Mendoza School of Business

Resolving a ‘major’ conflict

Author: Kevin M. O’Neill (BBA '66)



I entered Notre Dame in September 1962 on a combination Baseball/Basketball Athletic Scholarship. My father graduated ND in 1934, and as a catcher on the baseball team, he was Jake Kline’s 1st Captain. Growing-up in an ND household, made me a “Domer” from the git-go! In those days (1960s), freshmen were not eligible to play NCAA sports, and incoming ND freshmen entered a “Freshman Year of Studies,” without having to choose a specific field of academic pursuit. However, come sophomore year, all that changed, both athletically and academically!

Throughout my elementary and high school years, my strengths and comfort level lay in math and science. I was very good with the “one’s and one’s equal two’s.” In light of those past successes, coupled with recommendations by teachers (Christian Brothers of Albany, NY), and bolstered by parental support, I had declared my major to be Aeronautical Engineering. My sophomore class schedule, including lab work, was challenging, yet manageable…until November, when basketball practice began. You see, contrary to popular belief, curriculum scheduling and basketball practice struggle to maintain a symbiotic relationship. in those ancient days, we practiced, and played home games, in the old Fieldhouse, which was located just east of the LaFortune Student Center, diagonally across from “The Huddle”. On the other hand, the Engineering Building was closer to “The Circle,” Notre Dame Boulevard, and even the Morris Inn. Getting from a 2 p.m.-start lab session to a “dressed-and-ready” 3 p.m.-start basketball practice, was proving to be a challenge beyond me.

 

After several practice late arrivals, I was summoned to Coach Jordan’s office. He began by saying, “I understand your lateness to practice is caused by engineering classes or labs, is that correct?” I acknowledged that was the case. He asked, “What are you doing in Engineering, anyway?” I mentioned my previous academic successes and guidance counselor suggestions, and then added a reference to President Kennedy’s commitment to reach the moon, ending with my personal editorial conclusion, “That’s where the money will be.”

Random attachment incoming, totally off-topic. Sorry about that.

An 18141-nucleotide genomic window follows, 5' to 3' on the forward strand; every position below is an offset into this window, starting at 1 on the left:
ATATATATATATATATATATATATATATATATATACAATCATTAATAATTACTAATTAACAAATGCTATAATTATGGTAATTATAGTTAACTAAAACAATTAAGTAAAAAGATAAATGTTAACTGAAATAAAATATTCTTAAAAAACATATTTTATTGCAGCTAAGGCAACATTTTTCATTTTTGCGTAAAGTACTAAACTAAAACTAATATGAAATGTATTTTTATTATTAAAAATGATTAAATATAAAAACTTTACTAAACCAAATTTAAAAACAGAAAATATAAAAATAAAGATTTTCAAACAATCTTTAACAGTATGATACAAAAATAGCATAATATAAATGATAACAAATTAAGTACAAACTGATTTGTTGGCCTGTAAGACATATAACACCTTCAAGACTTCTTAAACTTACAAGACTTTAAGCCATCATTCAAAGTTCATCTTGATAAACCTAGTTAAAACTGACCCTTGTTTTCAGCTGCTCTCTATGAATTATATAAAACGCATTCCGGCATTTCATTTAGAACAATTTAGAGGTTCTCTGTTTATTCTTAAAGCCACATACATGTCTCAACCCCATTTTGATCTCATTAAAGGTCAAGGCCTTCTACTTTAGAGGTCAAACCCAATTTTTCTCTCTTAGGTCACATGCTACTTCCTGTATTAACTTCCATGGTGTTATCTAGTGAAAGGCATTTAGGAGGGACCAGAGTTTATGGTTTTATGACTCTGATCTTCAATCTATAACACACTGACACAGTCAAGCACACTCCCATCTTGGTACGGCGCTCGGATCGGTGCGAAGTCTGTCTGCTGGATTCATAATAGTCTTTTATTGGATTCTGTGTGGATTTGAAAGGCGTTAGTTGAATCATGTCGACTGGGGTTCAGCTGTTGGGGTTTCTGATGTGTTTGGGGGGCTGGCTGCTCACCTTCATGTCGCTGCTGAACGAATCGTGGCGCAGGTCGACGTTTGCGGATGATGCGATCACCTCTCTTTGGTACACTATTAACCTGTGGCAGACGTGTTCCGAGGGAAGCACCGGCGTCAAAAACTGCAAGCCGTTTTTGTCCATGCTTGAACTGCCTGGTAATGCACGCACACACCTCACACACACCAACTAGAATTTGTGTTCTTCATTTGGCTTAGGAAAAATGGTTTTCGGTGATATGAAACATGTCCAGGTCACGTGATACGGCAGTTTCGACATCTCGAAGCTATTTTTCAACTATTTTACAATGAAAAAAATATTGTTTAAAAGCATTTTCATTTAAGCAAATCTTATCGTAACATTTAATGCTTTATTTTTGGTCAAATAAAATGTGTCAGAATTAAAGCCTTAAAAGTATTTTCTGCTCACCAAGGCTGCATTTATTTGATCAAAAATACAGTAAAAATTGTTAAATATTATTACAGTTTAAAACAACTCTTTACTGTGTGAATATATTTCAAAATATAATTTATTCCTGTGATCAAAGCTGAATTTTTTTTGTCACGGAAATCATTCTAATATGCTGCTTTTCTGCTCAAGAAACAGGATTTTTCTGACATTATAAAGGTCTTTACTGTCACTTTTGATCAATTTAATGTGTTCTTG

Coach Jordan stood up, walked around his desk, and sat on the front edge, in front of me. He raised his arms, with palms facing the ceiling, and said, “If you’re that interested in money, why don’t you major in money?” As I write this for the Centennial, looking back for this essay, I can clearly recall him looking like “Touchdown Jesus” of the not-yet-constructed Hesburgh Library! I gave him a quizzical look and said, “Pardon me?” He raised his voice a little, for emphasis, and said, “Money!…Finance!…Major in Business!” So, after discussing with my parents, and obtaining their understanding and approval, I switched majors to Finance in the College of Business Administration. Classes and practices finally co-existed in harmony, and I graduated in 1966 with a BBA-Finance Degree.

As a literary epilogue, and an attestation of the value of a degree from the Mendoza College of Business, I’ll mention that my successful 40-year business career included such positions as Vice President of Customer Service with American Express, Director of Worldwide Reservations with Avis Rent A Car, Director of North American Reservations with Best Western Hotels, and Director of Call Center Operations, Planning and Development with Comcast Cable, all of which contributed to a comfortable and financially secure retirement, spent splitting time between my home in the Chicago suburbs and my winter home in Naples, FL.

 


Topics: BBA
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